The conductive materials useful in the preparation of a polymer matrix film of the invention may be comprised of conductive particles including, but not limited to, graphitized carbon and metallic nanoparticles, such as gold or silver nanoparticles, graphene, single- or multi-walled carbon nanotubes, and carbon nanofibers, or mixtures thereof.
Conductive materials may also be comprised of one or more conductive polymers such as, but not limited to, polythiophene, polypyrrole, and polyaniline, or mixtures thereof.
PAS devices of the current invention exhibit good sensitivity to target VOCs whilst significantly mitigating cross-sensitivity to CECs.
PAS devices of the current invention also exhibit enhanced sensor reversibility after analyte detection when compared to PAS devices known in the art.
The drawings described herein are representative in nature only and are not intended to limit the scope of the present invention in any way. The present invention will become more fully understood from the detailed description and the accompanying drawings, wherein:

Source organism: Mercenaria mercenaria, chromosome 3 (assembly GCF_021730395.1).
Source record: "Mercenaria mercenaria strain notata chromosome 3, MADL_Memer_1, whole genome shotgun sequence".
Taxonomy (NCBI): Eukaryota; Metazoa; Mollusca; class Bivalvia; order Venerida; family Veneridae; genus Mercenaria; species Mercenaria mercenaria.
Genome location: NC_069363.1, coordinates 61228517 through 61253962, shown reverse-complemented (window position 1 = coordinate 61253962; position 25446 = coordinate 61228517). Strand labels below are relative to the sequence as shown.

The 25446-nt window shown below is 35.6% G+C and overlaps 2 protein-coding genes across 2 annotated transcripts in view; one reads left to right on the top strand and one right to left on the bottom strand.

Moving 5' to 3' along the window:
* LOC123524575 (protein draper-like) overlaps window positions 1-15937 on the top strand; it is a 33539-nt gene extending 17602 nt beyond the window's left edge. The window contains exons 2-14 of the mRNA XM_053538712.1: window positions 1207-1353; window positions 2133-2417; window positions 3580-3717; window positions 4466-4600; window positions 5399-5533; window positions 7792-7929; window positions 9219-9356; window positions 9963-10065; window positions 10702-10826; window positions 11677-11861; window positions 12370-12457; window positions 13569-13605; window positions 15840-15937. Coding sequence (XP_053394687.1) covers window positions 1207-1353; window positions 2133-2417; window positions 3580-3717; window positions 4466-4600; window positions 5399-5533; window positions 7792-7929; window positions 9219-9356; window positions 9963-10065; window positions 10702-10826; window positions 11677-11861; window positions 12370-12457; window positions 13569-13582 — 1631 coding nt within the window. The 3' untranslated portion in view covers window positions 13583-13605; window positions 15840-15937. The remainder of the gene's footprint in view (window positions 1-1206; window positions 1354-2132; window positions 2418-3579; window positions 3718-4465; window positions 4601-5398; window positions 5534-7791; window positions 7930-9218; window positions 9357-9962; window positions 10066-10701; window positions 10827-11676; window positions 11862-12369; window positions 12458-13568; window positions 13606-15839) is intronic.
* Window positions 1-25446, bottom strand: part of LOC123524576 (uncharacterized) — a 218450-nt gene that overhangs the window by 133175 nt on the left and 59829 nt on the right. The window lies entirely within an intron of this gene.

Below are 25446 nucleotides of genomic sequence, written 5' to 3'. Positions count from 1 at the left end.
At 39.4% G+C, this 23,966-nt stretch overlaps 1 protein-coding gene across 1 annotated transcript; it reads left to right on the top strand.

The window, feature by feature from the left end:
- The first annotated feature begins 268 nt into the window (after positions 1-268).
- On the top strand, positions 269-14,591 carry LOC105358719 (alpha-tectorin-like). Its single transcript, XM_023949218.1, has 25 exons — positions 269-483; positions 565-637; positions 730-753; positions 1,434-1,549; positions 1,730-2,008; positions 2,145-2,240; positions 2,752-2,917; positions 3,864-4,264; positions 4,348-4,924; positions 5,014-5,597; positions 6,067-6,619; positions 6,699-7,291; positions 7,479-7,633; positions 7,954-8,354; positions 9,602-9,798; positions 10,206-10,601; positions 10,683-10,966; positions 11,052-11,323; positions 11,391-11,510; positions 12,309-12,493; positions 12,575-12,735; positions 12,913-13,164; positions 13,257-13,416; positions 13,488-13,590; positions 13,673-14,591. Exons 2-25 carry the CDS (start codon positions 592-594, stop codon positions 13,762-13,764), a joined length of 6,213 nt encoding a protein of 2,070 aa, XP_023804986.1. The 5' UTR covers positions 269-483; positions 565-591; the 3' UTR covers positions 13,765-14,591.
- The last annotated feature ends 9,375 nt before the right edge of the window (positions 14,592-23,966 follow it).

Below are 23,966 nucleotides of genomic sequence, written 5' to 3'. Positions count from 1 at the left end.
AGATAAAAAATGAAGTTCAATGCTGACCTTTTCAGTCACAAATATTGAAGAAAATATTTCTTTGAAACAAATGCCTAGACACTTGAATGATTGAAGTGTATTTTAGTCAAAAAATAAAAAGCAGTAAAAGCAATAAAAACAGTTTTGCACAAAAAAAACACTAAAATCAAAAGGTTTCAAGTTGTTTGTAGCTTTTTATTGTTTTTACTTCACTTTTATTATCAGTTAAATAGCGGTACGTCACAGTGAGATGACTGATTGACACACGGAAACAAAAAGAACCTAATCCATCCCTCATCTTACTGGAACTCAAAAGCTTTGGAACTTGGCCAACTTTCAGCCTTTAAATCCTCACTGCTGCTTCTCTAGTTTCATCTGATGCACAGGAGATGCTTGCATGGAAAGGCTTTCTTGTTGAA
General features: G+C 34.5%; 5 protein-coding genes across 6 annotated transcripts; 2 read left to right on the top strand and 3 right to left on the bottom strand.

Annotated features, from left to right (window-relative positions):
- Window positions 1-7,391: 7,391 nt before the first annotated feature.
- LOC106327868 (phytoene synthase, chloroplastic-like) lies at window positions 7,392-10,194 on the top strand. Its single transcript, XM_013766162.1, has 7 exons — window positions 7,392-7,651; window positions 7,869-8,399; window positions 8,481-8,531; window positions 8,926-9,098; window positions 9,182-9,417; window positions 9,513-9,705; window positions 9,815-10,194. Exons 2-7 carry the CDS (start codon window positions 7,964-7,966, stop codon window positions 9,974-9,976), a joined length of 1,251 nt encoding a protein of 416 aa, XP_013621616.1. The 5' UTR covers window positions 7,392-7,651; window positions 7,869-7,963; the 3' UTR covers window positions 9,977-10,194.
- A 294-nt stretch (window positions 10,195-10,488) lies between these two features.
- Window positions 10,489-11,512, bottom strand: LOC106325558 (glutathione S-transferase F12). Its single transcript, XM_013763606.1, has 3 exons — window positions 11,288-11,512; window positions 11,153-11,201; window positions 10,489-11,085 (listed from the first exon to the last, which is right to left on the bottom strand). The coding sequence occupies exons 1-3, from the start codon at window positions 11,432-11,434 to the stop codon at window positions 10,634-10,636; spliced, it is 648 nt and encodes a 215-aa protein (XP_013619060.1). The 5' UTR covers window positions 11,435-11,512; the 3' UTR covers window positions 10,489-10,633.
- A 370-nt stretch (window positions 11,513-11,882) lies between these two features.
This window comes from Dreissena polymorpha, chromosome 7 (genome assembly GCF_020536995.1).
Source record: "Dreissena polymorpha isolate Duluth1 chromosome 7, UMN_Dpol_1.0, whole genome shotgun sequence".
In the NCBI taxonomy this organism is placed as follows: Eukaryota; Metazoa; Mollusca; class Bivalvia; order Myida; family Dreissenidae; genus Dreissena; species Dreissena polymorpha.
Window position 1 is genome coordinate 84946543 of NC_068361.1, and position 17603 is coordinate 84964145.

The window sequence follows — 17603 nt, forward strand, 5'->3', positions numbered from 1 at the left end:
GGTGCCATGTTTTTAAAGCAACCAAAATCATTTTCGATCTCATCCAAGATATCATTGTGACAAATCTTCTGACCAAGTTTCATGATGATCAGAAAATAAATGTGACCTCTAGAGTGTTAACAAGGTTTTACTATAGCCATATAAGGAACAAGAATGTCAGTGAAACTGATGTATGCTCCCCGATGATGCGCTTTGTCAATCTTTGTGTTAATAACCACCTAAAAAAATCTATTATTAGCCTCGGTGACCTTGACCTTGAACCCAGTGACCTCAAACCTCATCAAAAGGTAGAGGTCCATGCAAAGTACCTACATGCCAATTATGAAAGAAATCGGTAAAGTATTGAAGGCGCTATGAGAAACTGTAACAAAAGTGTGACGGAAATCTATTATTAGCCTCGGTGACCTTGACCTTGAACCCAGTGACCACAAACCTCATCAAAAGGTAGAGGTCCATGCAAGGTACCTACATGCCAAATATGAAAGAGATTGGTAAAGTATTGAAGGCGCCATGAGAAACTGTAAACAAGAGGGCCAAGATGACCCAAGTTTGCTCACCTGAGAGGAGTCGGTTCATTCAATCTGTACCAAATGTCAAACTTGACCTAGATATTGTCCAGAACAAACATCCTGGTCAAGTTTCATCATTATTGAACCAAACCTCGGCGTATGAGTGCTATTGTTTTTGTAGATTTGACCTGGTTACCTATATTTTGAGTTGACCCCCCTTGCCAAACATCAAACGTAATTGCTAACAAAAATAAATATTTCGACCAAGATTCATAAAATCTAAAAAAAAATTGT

The following description is in no way intended to limit the disclosure, application, or uses of the invention described herein.
The present invention provides an electrical sensor element (specifically, a polymer absorption sensor) which, when compared to the existing art, provides improved sensor performance in that it exhibits significantly reduced cross-sensitivity when exposed to confounding environmental conditions (herein “CECs”). A CEC is an environmental condition which interferes with the accurate measurement of the concentration of the target analyte. In the context of polymer absorption sensor (hereinafter “PAS”) performance, the most important CECs are time-varying fluctuations in temperature and/or water saturation.